. Retrospective study.
. To determine incidence, risk factors
, complications, and early postoperative outcome in patients with intraoperative ischemic stroke
during elective spine surgery
Summary of Background Data.
. Overall, stroke
is the fifth leading cause of death in the United States and the second leading cause of death worldwide. It can be a catastrophic event and the main cause of neurological disability in adults.
. A retrospective review of the electronic medical records of patients who underwent elective spine surgery
between January 2016 and November 2018 at a larger tertiary referral center was conducted. Patients with infection and neoplastic disease were excluded. Patient demographics, pre- and postoperative neurological status, surgical treatment, surgical time, blood loss, intraoperative abnormalities, risk factors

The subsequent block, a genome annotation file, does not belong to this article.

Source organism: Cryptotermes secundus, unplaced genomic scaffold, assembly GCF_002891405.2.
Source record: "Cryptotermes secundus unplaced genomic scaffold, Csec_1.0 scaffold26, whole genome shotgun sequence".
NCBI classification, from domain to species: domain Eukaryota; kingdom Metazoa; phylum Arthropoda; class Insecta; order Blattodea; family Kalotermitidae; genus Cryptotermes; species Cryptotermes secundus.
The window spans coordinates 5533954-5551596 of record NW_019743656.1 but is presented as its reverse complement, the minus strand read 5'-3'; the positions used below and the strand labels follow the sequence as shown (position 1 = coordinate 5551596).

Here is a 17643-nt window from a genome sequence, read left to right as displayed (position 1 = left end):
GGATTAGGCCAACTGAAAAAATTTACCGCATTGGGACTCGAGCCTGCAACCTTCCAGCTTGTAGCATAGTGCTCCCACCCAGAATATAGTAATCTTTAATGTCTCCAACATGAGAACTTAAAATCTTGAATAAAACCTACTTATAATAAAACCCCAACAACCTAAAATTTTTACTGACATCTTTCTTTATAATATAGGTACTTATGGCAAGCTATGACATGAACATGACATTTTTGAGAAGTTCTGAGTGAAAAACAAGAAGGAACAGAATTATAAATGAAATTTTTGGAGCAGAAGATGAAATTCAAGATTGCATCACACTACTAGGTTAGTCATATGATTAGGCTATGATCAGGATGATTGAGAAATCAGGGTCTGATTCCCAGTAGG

, history of stroke
, medical treatment, diagnostics, hospital stay, complications, and mortality were collected.
. Out of 5029 surgically treated patients receiving elective spine surgery
, a total of seven patients (0.15%) were identified who developed an ischemic stroke
during the surgical procedure. Patients were predominantly females (n = 6). Ischemic pontine stroke
occurred in two patients. Further distributions of ischemic stroke
were: left caudate nucleus, left posterior inferior cerebellar artery, left external capsule, left middle cerebral artery, and acute ischemic supratentorial spots. The main risk factors
identified for intraoperative ischemic stroke
include hypertension, diabetes, smoking, dyslipidemia, and possibly major intraoperative CSF leak. Three patients (43%) had neurological deficits which did not improve during hospital stay. Two patients recovered fully and two patients died. Therefore, in-hospital mortality
rate of this subset of patients was 29%.
. With the increase of spinal procedures, it is important to identify patients at risk for having an ischemic stroke
and to optimize their comorbidities preoperatively. Patients with intraoperative ischemic stroke
carry a higher risk for morbidity and mortality during the index hospitalization.
Level of Evidence: 4